Political correctness, an often-ambiguous phrase, has in recent months become a hallmark of Republican rhetoric against Democrats. Those on the right have asserted that the First Amendment rights of Americans are slowly eroding. Those on the left have responded that our diversifying society is simply becoming more tolerant and accepting. Yet the American understanding of the phrase has been slowly changing since its inception, transforming from a descriptive phrase to one associated with polarization and partisanship. Examples of such change can be found today in the daily news cycle and embedded in our nation’s history.
Phases of the Phrase
To understand the current usage of political correctness it is essential to know its origins. Late in the eighteenth century the Supreme Court used the phrase in deciding Chisholm v. Georgia (1793). Chief Justice John Marshall and his court asserted in a small section of the decision, “Sentiments and expressions of this inaccurate kind prevail in our common, even in our convivial, language. Is a toast asked? ‘The United States,’ instead of the ‘People of the United States,’ is the toast given. This is not politically correct.” In this way, the Marshall court used the term in the most literal sense possible: it was more correct for those giving a toast to use “The People of the United States”. Political correctness was merely a social convention for elites to abide by, not a nationwide topic of debate.
A shift in PC rhetoric occurred in the 1960s, a period of intense social change in America. Historian Ruth Perry reminds us in her 1992 article Historically Correct that during the early days of modern “political correctness” both sides of the aisle were active participants. “Each side felt that the other side was standing in the way of liberation,” she observed. Phrases like “civil rights”, “Black power” and “feminist” became popular among liberals, while the House Un-American Activities Committee served as a bastion of anti-communist conservatism. Each side felt being politically correct was beneficial to society. Neither side “owned” the term, and it was for a time helpful and accepted to be politically correct.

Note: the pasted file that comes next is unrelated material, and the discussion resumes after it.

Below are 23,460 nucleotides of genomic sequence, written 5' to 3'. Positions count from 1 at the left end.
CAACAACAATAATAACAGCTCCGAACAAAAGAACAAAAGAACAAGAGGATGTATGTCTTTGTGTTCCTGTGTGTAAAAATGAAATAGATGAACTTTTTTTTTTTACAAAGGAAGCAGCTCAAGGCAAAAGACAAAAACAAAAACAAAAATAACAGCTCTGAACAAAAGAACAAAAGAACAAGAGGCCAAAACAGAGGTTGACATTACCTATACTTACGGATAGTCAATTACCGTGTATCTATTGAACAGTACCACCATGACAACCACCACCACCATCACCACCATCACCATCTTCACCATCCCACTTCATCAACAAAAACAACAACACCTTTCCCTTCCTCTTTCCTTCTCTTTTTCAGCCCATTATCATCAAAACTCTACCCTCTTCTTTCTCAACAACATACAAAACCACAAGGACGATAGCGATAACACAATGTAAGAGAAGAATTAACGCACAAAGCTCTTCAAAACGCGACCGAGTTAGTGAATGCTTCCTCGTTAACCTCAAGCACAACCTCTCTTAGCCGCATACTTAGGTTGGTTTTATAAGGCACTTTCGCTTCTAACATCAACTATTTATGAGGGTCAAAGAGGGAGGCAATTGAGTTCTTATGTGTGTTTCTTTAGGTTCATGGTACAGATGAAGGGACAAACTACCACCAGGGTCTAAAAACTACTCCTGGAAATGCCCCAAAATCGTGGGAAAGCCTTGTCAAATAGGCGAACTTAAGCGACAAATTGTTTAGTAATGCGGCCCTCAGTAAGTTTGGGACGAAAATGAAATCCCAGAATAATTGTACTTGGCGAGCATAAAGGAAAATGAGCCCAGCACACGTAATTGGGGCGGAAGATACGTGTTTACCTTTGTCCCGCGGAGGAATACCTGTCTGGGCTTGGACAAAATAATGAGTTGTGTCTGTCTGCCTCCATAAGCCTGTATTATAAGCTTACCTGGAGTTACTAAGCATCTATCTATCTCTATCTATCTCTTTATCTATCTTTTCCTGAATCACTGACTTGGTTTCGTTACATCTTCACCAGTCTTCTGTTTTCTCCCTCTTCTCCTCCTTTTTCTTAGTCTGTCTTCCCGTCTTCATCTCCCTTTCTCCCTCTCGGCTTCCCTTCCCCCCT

In that time, political correctness encompassed not only words, but also actions. Republicans believed the anti-war protests during the late ’60s to be “politically incorrect” and Democrats considered support for civil rights legislation to be “politically correct.” In later years, according to Perry, the phrase quickly became a double-edged sword. The late 1990s saw another shift in the phrase and it was soon “used every which way—straight, ironically, satirically, interrogatively.” Political correctness was no longer a compliment, but a term laced with partisan feeling, owned by the left and despised by the right.
Today, “political correctness” is a term best associated with choice of words. In an interview with the HPR, Sanford J. Ungar, former host of NPR’s All Things Considered and former Washington editor of The Atlantic, posited that modern use of the phrase “comes from a reluctance or discouragement of people from saying something terribly unpopular”. Discerning both parties’ stances on the issue requires a mere look at their ideologies. Conservatism, according to the Merriam-Webster Dictionary, is a tendency or disposition “to maintain existing views, conditions, or institutions,” including, but not limited to the American vernacular. Conversely, liberalism is a “belief in the value of social and political change in order to achieve progress.” It therefore makes sense that those with liberal ideologies continue to institute new rules of language and speech.